Acacia pendula (Fabaceae: Mimosoideae) in the Hunter Valley of New South Wales: Cunningham’s collection from April 1825 and its implications


  • Stephen Bell School of Environmental and Life Sciences, University of Newcastle
  • Colin Driscoll School of Agriculture and Food Sciences, University of Queensland



Acacia pendula, Allan Cunningham, threatened flora


Previous debate on the status of Acacia pendula A.Cunn. (Fabaceae: Mimosoideae) in the natural flora of
the Hunter region of New South Wales remains unresolved. However, the discovery of a journal entry and a
specimen of Acacia pendula collected from ‘Hunter’s River’ by Allan Cunningham in April 1825 potentially
provide evidence for its long-term presence there. Close examination of a scan of this specimen reveals a poor
match to the lectotype for this species, and its infertile nature means that it cannot be positively identified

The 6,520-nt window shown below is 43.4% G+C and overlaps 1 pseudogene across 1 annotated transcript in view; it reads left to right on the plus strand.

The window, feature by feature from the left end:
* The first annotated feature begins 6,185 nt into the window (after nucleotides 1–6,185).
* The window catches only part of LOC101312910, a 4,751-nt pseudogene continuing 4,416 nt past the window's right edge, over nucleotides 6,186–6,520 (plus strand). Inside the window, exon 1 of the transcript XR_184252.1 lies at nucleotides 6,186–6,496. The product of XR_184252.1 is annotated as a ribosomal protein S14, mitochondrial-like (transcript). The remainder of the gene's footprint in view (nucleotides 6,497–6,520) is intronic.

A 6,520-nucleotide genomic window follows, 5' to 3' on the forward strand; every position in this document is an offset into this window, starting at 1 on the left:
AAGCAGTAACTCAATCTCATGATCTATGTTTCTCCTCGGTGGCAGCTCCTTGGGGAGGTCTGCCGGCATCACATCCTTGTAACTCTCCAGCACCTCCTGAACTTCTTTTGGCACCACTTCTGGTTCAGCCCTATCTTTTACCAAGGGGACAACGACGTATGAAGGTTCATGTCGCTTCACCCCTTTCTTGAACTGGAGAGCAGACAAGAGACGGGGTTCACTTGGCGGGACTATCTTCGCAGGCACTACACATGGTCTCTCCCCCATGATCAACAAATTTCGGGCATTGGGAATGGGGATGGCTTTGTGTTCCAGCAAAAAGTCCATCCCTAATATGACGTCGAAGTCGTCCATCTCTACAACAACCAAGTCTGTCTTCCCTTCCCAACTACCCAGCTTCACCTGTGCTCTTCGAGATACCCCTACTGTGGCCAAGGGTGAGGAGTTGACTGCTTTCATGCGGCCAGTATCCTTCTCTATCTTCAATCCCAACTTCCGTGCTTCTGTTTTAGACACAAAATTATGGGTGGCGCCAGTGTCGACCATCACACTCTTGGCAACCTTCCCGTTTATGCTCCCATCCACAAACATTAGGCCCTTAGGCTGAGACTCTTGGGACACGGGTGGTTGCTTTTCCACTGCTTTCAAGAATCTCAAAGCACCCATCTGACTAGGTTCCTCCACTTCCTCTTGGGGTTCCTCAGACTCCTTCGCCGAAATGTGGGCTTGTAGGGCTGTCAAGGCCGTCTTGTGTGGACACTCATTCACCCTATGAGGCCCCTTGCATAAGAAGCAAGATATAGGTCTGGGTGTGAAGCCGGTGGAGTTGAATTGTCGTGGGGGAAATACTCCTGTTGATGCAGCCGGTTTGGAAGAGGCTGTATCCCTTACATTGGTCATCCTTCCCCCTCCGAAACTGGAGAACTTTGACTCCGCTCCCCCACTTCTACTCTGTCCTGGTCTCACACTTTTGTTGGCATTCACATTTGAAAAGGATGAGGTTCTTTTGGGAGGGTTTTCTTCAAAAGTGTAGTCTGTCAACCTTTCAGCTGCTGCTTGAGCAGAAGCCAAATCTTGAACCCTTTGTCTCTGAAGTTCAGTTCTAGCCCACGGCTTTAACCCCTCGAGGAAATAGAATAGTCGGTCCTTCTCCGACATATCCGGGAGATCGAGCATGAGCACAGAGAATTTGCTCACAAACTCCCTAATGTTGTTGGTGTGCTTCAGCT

using taxonomic keys. Rediscovery of a small group of Acaciapendula’ plants near to where Cunningham
travelled in 1825 confirms the sterile and root-suckering habit of the species which is consistent with those
growing elsewhere in the region. Despite this find, Cunningham’s journal entry and collection provide no
confirmation that Acacia pendula naturally occurred extensively in the region (although it may have been
very rare) but could suggest either that he had located one of the first introduced stands of the species in the
region (through indigenous people or European settlers), or that these sterile root-suckering plants represent
a currently un-named taxon or un-recognised hybrid. Final resolution of Hunter Valley populations of Acacia
pendula s. lat. may only be attained through genetic studies.


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